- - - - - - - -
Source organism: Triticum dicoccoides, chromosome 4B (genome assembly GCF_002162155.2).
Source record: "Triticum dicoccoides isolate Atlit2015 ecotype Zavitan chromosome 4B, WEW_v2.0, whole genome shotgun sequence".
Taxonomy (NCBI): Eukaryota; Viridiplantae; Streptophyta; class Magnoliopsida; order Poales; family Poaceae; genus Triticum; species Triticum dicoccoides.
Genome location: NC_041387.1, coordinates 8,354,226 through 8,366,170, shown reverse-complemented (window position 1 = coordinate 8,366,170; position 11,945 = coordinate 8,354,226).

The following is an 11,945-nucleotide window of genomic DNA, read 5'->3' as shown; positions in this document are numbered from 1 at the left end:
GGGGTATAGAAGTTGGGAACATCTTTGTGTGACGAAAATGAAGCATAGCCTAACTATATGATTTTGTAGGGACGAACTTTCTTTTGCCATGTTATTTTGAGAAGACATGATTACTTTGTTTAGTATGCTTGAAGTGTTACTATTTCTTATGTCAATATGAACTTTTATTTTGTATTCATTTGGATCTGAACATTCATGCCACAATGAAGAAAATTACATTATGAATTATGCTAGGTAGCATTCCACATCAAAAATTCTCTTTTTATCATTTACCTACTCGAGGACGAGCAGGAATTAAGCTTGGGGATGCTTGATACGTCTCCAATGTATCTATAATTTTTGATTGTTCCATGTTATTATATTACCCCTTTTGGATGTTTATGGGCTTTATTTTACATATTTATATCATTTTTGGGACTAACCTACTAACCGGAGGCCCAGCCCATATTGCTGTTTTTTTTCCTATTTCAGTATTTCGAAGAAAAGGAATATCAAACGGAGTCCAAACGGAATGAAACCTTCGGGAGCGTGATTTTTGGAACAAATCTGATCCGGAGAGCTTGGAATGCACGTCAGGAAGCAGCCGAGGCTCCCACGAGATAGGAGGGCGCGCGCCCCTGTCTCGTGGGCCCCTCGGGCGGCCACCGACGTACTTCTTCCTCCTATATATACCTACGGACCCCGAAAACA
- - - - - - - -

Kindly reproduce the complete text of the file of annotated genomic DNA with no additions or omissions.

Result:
Source organism: Triticum dicoccoides, chromosome 4B (genome assembly GCF_002162155.2).
Source record: "Triticum dicoccoides isolate Atlit2015 ecotype Zavitan chromosome 4B, WEW_v2.0, whole genome shotgun sequence".
Taxonomy (NCBI): Eukaryota; Viridiplantae; Streptophyta; class Magnoliopsida; order Poales; family Poaceae; genus Triticum; species Triticum dicoccoides.
Genome location: NC_041387.1, coordinates 8,354,226 through 8,366,170, shown reverse-complemented (window position 1 = coordinate 8,366,170; position 11,945 = coordinate 8,354,226).

The following is an 11,945-nucleotide window of genomic DNA, read 5'->3' as shown; positions in this document are numbered from 1 at the left end:
GGGGTATAGAAGTTGGGAACATCTTTGTGTGACGAAAATGAAGCATAGCCTAACTATATGATTTTGTAGGGACGAACTTTCTTTTGCCATGTTATTTTGAGAAGACATGATTACTTTGTTTAGTATGCTTGAAGTGTTACTATTTCTTATGTCAATATGAACTTTTATTTTGTATTCATTTGGATCTGAACATTCATGCCACAATGAAGAAAATTACATTATGAATTATGCTAGGTAGCATTCCACATCAAAAATTCTCTTTTTATCATTTACCTACTCGAGGACGAGCAGGAATTAAGCTTGGGGATGCTTGATACGTCTCCAATGTATCTATAATTTTTGATTGTTCCATGTTATTATATTACCCCTTTTGGATGTTTATGGGCTTTATTTTACATATTTATATCATTTTTGGGACTAACCTACTAACCGGAGGCCCAGCCCATATTGCTGTTTTTTTTCCTATTTCAGTATTTCGAAGAAAAGGAATATCAAACGGAGTCCAAACGGAATGAAACCTTCGGGAGCGTGATTTTTGGAACAAATCTGATCCGGAGAGCTTGGAATGCACGTCAGGAAGCAGCCGAGGCTCCCACGAGATAGGAGGGCGCGCGCCCCTGTCTCGTGGGCCCCTCGGGCGGCCACCGACGTACTTCTTCCTCCTATATATACCTACGGACCCCGAAAACA